‘It’s SnowBall anarchy’ | VailDaily.com
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‘It’s SnowBall anarchy’

Rosanna TurnerDaily Correspondent
Daily file photo/Kristin Anderson
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Loud. Crazy. Wild. Three words that often describe Bassnectar’s sound. Even most photographs of the artist, usually with a wild mess of hair covering his face, give off the impression that Bassnectar is one wild and crazy guy. But the real man behind Bassnectar, Lorin Ashton, is actually thoughtful, intelligent and very passionate about electronic music.”I’m not trained in music,” Bassnectar said. “I’m just very intuitive. Certain types of emotions come out in my music a lot. I think about it in terms of energy and emotions and atmosphere. I view electronic music as an amazing way to reinforce all existing genres of music … Whatever kind of music you love, electronic music can enhance that. It’s not how loud it is, but how heavy it is. It’s not how it sounds, but how it feels.”One of two artists returning to SnowBall this year, Bassnectar almost didn’t make the lineup. The organizers wanted completely new acts for their second year. After loving the vibe and atmosphere of the first SnowBall, Bassnectar wrote a note to the promoters asking if he could come back again in 2012. He closes out the festival tonight.”(I wanted to return) after seeing how fun it was and how 10,000 other people were as foolish as me to go out there,” Bassnectar said. “It’s snowball anarchy. For all you know, there could be a complete blizzard. … It’s really fun for me.”Vail resident Greg Kondor first saw Bassnectar five years ago in Los Angeles and has seen him perform twice in Colorado. He thinks Bassnectar’s show will be one of the highlights of the festival. “The visual effects that he has, combined with the energy that he puts out in his music, you can definitely tell that he’s pretty much mastered it,” Kondor said. “He remixes a lot of different songs and takes different genres of music and makes it into his own.”

Also on the main stage for Sunday is Los Amigos Invisibles, a Latin-funk-disco fusion band that originally formed in Venezuela. The band became popular internationally when David Byrne (of the Talking Heads) picked out its CD on a whim at Tower Records in New York City. He liked what he heard and signed them to his record company, Luaka Bop. After touring for more than 20 years, the band never tires of performing.”Being on stage, there’s no question about it,” said guitarist Jose Luis Pardo (also known as DJ Afro). “Playing and still feeling that same thing you felt when you were a kid, making people laugh and making people dance – sometimes you travel 10 hours just to play for an hour, but the adrenaline – you can’t find it anywhere. Nothing compares to the stage.”Even though they’ve traveled the world, Los Amigos Invisibles is still finding new fans.”We love Colorado,” Pardo said. “It has been a recent discovery for the band. We love the place and the people there. It’s starting to be that a lot of people from Venezuela go to ski there.”While their American and European fans love to dance along to Los Amigo Invisibles, their Latin fans come to sing, sometimes louder than the lead singer himself.”For people from Latin America, we joke that it’s a karaoke concert,” Pardo said. “If they can’t sing along, they feel like they’ve been robbed or something.”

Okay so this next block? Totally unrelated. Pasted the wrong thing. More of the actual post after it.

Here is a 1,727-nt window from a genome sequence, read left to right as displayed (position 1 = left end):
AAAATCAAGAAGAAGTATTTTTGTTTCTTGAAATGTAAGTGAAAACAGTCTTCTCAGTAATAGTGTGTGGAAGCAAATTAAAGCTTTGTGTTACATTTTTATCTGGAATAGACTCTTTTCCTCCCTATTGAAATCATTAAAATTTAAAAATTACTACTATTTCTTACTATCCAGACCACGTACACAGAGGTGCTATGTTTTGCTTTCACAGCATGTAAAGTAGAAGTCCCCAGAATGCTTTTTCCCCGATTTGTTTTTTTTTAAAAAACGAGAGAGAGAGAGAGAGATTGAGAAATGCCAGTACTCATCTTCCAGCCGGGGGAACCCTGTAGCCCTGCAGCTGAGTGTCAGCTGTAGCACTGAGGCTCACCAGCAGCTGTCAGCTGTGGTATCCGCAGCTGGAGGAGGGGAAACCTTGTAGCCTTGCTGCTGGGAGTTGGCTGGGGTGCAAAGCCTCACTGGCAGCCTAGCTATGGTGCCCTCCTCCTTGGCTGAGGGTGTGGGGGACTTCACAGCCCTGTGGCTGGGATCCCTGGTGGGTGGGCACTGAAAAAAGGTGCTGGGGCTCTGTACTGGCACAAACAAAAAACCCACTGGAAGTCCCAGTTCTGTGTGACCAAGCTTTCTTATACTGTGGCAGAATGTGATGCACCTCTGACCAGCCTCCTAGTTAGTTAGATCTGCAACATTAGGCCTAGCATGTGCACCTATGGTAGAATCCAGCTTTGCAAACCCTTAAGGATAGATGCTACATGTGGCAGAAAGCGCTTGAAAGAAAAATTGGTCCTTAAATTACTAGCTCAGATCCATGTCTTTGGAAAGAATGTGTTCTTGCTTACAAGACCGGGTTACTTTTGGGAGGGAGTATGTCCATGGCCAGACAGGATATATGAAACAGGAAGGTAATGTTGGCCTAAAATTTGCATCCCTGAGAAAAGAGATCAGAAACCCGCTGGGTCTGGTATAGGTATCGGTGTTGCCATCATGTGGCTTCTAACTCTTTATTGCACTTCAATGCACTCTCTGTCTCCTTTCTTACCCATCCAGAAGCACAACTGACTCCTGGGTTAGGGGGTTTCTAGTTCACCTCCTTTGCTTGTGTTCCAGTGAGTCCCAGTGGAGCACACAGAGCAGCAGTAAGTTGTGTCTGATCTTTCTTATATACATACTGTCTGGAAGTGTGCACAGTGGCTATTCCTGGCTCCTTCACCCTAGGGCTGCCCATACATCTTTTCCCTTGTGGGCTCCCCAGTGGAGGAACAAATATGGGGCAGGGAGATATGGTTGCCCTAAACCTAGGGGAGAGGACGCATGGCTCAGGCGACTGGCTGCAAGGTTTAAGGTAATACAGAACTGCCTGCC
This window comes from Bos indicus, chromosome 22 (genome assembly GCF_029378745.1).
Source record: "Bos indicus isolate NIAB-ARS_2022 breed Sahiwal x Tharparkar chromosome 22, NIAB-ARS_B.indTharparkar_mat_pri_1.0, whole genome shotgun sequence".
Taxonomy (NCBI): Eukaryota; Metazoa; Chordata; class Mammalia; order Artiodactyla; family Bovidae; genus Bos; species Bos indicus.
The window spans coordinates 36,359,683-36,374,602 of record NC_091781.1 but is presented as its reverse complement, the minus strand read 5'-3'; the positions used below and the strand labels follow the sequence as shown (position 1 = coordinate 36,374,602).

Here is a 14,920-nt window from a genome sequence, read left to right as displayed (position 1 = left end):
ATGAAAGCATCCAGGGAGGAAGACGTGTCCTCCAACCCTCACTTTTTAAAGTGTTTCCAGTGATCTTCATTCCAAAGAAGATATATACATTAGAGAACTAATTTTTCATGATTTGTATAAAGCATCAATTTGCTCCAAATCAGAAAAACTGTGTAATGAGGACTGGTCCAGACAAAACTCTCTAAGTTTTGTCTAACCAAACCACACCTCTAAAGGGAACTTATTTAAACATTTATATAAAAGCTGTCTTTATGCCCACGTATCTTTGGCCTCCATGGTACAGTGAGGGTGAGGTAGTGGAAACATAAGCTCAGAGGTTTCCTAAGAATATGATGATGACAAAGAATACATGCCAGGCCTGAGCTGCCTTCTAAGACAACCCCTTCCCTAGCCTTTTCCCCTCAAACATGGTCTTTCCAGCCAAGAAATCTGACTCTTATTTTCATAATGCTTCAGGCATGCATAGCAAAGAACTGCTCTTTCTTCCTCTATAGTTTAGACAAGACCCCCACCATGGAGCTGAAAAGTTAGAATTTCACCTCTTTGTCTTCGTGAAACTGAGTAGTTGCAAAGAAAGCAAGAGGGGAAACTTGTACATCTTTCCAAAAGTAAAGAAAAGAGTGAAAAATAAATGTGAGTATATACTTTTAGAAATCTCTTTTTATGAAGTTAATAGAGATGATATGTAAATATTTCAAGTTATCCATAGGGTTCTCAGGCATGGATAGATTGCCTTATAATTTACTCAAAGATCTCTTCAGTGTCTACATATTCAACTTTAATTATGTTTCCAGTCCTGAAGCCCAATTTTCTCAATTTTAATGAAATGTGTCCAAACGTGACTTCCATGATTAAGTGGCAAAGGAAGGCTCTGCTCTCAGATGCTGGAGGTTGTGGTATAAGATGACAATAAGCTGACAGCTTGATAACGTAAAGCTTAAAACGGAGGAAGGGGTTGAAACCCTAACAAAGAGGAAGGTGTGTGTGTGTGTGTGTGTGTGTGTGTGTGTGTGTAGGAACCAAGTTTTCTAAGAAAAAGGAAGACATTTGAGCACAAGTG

Pardo enjoys being both a performer and spectator at festivals. He thinks that SnowBall is a perfect place to come across new music.”I love to be surprised by a band that you’ve never heard of or seen before,” Pardo said.Many of the bands playing off the main stage fit into that “surprise” category.”People shouldn’t write off Dallas K and Plastic Plates,” said Latane Hughes, talent coordinator for SnowBall. “Those two playing back-to-back is going to be the biggest party of (Sunday).”Festival-goers looking to wind down from the craziness of Friday and Saturday should check out the mellow sounds emanating from the Groove Tent. Beats Antique is an electronica trio that adds some world flavor and Indian influence to their rhythms and melodies. The duo that makes up BoomBox also likes to slow it down with their special blend of funk and R&B. The Ballroom stage features a variety of laid-back bands that like to groove, jam, and aren’t afraid to get funky. Check out The Motet, Unknown Mortal Orchestra and Gardens and Villa for some lazy Sunday entertainment.Frequent concertgoers know that finishing the last leg of a festival requires an athlete’s discipline.”It’s a sprint verses a marathon,” Kondor said. “You have to pace yourself in the amount of fun you’re going to have.”Whether it’s electronica, drum and bass, jazz, funk or indie rock, all the bands on Sunday’s lineup inspire to get everyone up on their feet and moving to the music. But when the sun goes down, Colorado’s most popular electronica genre – dubstep – will rule the night. With fans (and Bassnectar himself) eagerly awaiting his return to Colorado, Sunday’s final show promises to be nonstop. “With dubstep, there’s so much bass and energy behind it, it’s kind of hard not to dance to it,” Kondor said. “The crowd feels that energy too, so everyone’s always really into it. The music, when you’re there, I don’t see how anyone could be standing still: You gotta dance.”Rosanna Turner is a freelance writer based in Vail. Email comments about this story to cschnell@vaildaily.com.


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